Continous noninvasive hemodynamic monitoring during pulmonary vein isolation for atrial fibrillation: Useless or indispensable?

Isabel Marie Rudolph (Essen)1, M. Rattka (Essen)1, C. Jungen (Essen)1, T. Rassaf (Essen)1, S. Mathew (Essen)1

1Universitätsklinikum Essen Klinik für Kardiologie und Angiologie Essen, Deutschland



Rhythm control by pulmonary vein isolation (PVI) in patients with atrial fibrillation (AF) improves morbidity and mortality. Recent studies showed that this also applies to patients with terminal heart failure. However, critical ill patients bear a high risk for intraprocedural hypotension during deep sedation, which is associated with increased periprocedural complications and mortality. Therefore, optimal intraprocedural monitoring is warranted to ensure patient safety. 


We aimed to explore the potential of a novel noninvasive hemodynamic monitoring (NIHM) technology using artificial intelligence (AI) to predict future events of hypotension during PVI and investigate its feasibility in combination with different ablation modalities. 


NIHM was conducted using the novel Acumen IQ technology ® (Edwards Lifescience, Irvine, CA, USA) in consecutive patients undergoing PVI. The primary outcome was the time to occurrence of a hypotension prediction index (HPI) >85, predicting a mean arterial pressure (MAD) <65 mmHg. The secondary outcome was the time to MAD <65mmHg. Additionally, individual causes leading to an HPI >85 were evaluated. Furthermore, interferences between noninvasive monitoring and different ablation modalities were assessed.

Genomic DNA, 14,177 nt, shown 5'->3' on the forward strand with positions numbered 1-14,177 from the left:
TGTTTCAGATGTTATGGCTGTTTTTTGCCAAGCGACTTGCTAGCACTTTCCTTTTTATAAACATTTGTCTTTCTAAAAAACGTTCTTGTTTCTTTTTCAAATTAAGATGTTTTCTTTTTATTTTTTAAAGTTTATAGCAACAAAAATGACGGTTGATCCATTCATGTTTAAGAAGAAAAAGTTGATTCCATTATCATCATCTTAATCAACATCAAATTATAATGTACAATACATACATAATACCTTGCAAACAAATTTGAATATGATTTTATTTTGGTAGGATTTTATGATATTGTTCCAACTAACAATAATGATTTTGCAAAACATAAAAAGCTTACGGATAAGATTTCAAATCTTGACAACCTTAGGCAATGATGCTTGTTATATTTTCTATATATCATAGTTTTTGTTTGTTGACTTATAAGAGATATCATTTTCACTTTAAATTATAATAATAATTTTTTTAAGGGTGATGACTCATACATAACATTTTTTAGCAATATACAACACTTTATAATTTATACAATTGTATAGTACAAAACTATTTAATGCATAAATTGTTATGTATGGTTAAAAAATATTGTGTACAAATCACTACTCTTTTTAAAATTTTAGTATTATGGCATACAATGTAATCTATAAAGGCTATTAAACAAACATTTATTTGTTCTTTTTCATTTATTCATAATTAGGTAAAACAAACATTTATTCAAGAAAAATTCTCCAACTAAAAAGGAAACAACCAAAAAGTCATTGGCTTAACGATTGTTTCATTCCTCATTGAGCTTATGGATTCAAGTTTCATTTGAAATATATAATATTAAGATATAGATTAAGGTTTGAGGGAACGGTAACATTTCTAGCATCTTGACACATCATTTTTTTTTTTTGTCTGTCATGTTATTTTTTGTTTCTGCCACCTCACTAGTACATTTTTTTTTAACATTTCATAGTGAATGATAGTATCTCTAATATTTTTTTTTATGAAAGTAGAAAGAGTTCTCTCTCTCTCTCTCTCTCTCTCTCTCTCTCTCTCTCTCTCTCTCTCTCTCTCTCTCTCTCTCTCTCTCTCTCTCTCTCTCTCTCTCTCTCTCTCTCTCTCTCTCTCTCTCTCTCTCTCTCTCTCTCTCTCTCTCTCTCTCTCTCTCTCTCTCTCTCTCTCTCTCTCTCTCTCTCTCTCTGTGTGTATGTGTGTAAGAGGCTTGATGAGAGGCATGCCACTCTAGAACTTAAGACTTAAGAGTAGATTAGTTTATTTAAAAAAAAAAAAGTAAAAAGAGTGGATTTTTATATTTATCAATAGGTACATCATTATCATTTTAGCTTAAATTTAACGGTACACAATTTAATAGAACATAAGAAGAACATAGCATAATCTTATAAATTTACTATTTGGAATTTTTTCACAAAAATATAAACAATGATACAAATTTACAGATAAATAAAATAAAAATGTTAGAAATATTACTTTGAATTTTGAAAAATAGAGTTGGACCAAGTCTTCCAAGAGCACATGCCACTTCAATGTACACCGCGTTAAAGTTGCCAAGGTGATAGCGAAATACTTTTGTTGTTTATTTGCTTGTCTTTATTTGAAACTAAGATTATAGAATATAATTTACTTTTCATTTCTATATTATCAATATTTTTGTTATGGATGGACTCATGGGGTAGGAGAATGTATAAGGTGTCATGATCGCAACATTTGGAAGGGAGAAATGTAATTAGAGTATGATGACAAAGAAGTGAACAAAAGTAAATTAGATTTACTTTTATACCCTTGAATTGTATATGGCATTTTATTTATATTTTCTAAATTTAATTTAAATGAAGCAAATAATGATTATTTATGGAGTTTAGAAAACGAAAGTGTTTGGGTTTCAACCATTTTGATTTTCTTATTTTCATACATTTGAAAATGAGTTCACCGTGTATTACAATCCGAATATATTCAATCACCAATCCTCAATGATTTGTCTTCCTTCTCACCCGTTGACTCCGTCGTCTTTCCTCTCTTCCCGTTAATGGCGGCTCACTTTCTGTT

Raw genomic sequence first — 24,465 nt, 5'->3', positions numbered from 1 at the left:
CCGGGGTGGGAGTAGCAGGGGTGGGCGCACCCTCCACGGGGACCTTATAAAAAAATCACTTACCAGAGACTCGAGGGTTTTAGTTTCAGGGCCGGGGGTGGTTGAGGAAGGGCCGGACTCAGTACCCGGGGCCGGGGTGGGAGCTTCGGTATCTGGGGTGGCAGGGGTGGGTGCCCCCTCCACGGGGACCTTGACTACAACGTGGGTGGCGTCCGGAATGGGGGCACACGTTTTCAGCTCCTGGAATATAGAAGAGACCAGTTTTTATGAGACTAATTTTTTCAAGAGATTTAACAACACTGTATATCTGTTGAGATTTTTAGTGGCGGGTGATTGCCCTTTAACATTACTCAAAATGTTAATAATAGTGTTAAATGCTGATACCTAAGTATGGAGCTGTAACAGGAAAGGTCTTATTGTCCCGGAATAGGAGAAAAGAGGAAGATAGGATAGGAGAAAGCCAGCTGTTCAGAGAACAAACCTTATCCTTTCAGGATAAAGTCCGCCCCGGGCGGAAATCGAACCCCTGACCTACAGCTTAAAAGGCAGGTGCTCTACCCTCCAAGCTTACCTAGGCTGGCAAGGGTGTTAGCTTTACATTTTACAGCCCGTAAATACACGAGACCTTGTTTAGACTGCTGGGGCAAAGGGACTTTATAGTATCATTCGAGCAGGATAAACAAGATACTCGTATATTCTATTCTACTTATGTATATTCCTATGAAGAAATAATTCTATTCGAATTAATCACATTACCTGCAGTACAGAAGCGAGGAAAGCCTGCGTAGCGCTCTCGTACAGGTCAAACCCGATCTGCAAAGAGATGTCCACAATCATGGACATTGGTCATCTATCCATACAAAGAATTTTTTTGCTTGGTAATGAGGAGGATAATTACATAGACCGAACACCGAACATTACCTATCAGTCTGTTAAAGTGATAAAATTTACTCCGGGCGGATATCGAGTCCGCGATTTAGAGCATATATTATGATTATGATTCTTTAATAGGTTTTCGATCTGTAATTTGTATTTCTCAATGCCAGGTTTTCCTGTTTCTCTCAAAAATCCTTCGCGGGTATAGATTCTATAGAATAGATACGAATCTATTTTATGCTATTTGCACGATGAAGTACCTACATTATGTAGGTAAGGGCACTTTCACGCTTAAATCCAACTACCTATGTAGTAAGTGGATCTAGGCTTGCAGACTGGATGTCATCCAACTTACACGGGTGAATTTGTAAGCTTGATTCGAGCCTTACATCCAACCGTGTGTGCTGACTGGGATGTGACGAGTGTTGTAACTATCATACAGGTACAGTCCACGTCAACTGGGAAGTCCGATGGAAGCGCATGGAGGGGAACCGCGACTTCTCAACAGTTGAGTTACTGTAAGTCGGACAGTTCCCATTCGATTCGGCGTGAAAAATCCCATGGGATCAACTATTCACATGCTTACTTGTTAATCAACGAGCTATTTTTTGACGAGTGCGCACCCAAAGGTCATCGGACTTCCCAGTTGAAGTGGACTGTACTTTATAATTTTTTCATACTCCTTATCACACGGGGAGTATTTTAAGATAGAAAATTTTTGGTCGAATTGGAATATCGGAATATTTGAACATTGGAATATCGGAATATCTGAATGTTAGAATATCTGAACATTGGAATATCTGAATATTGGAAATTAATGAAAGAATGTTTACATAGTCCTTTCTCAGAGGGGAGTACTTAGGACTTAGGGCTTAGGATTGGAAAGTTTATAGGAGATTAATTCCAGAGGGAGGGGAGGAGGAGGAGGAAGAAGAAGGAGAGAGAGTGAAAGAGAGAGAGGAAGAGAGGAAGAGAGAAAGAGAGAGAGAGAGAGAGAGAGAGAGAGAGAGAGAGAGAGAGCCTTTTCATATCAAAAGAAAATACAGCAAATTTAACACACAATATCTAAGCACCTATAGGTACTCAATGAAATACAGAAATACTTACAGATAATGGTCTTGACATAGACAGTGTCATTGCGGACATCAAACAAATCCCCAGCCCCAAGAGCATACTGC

In total 21 patients were monitored using this NIHM technology during PVI-procedures for AF ablation between August and November 2023. Patients were 38% (8/21) male and 62% (13/21) female and had a median age of 70 years. In all patients a primary endpoint event occurred. Time to HPI >85 was 23 + 13 min. In 19 patients (91%) the primary endpoint event was followed by the secondary endpoint event. Time to MAP <65 mmHg was 32 + 12 min. Hypotension was caused by hypovolemia in 63% (12/19), reduced peripheral vascular resistance in 21% (4/19) and reduced left ventricular inotropia in 16% (3/19), as assessed by the hemodynamic monitoring system. In 8 cases (38%) PVI was performed by radiofrequency ablation followed by 8 patients undergoing pulsed field ablation (38%) and 5 patients received cryoballoon ablation for PVI (24%). In general, the NIHM technology was feasible with all ablation modalities. However, during pulsed field ablation NIHM was shortly interrupted after energy release for a median of 40 + 20 seconds.


During PVI, prediction of hypotension using AI during NIHM is feasible and compatible with standard ablation modalities. This bears the potential to improve patient safety during complex procedures in future.
Diese Seite teilen